The patient is suing because she was sexually assaulted on in October by a 48-year-old man who had recently been released from prison. The lawsuit claims that the nursing home was aware of a nearby transient and homeless population and acted negligently by leaving a back door open and not hiring enough staff to provide adequate security. The patient also accuses the facility of elder abuse.

Wrongful death lawsuits allege nursing home neglect

Many people in New Mexico are concerned about the care their loved ones will receive in a nursing home. There have been lots of reports of abuse and neglect at care facilities, and people may find it difficult to determine if a particular facility will be a safe place. Many elderly people living in nursing homes are vulnerable, may have memory issues and find it hard to advocate for themselves. This can be especially troubling if relatives are unable to frequently visit their loved one in the facility.

One Ohio nursing home is facing two separate wrongful death lawsuits filed within a month. Family members of two different women living at the home say that the residents did not receive proper medical treatment and died as a result. In one case, a woman living at the home for six years had a skin deteriorating condition. The lawsuit alleges that employees at the home failed to follow a care plan for her condition, leading her skin to become infected, which eventually led to her death from sepsis. In the other case, a woman living at the home developed pressure sores, often referred to as bedsores.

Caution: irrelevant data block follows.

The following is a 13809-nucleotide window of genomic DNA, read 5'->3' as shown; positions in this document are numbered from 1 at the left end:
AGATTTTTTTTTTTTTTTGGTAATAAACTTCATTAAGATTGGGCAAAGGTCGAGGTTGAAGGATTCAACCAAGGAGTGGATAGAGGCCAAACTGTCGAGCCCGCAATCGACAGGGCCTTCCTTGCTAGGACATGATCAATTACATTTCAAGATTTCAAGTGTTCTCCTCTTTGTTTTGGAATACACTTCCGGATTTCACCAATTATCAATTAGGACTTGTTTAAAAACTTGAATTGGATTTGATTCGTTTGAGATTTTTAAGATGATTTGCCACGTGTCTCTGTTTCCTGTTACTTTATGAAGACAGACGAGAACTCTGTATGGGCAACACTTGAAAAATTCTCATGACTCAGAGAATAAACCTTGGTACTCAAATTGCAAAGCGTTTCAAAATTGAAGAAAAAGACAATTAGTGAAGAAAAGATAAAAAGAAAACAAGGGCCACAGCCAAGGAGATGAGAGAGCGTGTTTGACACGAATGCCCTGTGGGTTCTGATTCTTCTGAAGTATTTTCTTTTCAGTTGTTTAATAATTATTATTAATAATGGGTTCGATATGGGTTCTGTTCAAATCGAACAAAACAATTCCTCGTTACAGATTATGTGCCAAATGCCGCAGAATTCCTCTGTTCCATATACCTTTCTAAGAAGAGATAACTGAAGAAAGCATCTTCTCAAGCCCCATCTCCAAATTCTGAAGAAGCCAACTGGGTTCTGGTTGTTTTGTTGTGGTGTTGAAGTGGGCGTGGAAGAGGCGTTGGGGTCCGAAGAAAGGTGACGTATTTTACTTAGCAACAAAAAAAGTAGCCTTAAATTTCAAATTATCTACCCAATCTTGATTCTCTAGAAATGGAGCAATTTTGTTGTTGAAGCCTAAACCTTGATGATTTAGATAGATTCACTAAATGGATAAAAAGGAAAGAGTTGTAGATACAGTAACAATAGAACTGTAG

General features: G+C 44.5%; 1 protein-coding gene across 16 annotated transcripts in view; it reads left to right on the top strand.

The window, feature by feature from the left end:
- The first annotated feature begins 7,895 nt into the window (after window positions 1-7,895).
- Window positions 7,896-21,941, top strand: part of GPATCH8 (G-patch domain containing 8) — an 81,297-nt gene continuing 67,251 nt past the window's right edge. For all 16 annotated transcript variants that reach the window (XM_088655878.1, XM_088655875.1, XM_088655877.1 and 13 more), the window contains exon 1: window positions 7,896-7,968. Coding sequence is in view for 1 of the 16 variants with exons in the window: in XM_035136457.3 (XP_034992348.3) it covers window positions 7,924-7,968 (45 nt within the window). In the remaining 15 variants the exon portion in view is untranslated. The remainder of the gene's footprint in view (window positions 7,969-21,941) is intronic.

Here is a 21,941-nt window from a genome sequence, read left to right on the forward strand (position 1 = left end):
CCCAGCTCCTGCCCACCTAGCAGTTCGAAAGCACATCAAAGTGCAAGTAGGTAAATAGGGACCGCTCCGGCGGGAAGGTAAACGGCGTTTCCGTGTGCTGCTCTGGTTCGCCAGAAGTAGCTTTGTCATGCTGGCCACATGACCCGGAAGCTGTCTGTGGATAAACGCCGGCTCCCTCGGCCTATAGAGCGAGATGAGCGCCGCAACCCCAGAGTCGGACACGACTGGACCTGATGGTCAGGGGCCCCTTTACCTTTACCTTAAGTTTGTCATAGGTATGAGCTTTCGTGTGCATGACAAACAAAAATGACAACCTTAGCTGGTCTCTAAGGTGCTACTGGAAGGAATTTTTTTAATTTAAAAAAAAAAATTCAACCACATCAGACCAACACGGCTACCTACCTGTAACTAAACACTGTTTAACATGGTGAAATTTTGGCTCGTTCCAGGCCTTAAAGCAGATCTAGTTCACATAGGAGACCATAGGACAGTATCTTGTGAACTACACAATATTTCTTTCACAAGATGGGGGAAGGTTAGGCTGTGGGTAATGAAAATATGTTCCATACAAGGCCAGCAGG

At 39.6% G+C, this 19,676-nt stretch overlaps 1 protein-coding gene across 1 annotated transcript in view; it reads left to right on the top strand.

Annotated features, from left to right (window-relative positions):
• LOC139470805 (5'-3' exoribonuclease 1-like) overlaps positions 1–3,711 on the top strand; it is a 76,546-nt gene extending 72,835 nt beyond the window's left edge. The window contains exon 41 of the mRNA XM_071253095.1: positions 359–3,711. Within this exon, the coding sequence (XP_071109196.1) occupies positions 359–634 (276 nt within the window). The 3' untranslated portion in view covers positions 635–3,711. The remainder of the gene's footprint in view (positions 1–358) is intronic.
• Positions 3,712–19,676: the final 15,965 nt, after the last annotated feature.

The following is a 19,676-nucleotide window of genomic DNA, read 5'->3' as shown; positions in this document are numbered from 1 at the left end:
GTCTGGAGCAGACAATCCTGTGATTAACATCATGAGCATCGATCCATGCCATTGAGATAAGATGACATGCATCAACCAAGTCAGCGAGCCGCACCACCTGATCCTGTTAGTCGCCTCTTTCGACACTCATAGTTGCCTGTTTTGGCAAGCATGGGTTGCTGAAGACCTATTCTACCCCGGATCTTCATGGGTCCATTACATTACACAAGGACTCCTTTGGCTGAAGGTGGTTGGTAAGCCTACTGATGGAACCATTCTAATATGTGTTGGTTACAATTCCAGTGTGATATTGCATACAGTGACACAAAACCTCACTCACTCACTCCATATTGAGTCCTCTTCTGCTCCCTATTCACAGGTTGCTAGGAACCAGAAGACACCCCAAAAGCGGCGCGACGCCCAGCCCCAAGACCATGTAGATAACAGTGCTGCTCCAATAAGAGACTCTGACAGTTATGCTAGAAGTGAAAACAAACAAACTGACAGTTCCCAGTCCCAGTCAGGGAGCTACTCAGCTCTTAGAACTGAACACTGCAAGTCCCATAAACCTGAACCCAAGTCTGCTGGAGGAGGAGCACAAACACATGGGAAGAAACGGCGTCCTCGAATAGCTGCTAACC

Disbelief common even in violent nursing home abuse case

The reasons keep emerging for New Mexico residents to maintain vigilance over the well-being of their loved ones in elder care settings. The details change somewhat with each new case of nursing home abuse, but the traumatic emotions felt by victims and the disbelief of many faced with these crimes are as common as to be considered universal.

In this case, a health care worker was arrested for physical abuse of a client in a nursing facility. The credibility of the charge was supported by both marks on the victim from the attack and another worker who heard and partly witnessed the assault. The co-worker, who first responded after hearing screams, missed the initial altercation but arrived in time to see accused aide twisting and grabbing the victim in sensitive areas. The victim presented a bloody nose and claimed to have been struck in the face.

Watch for signs of malnutrition in nursing home residents

If your New Mexico family had to place a loved one in a nursing home, you probably spent a significant amount of time researching facilities and trying to make the best choice possible. It takes a lot of trust to place a member of your family in the care of someone else, and it can be devastating when you learn that your loved one is not getting the care he or she deserves.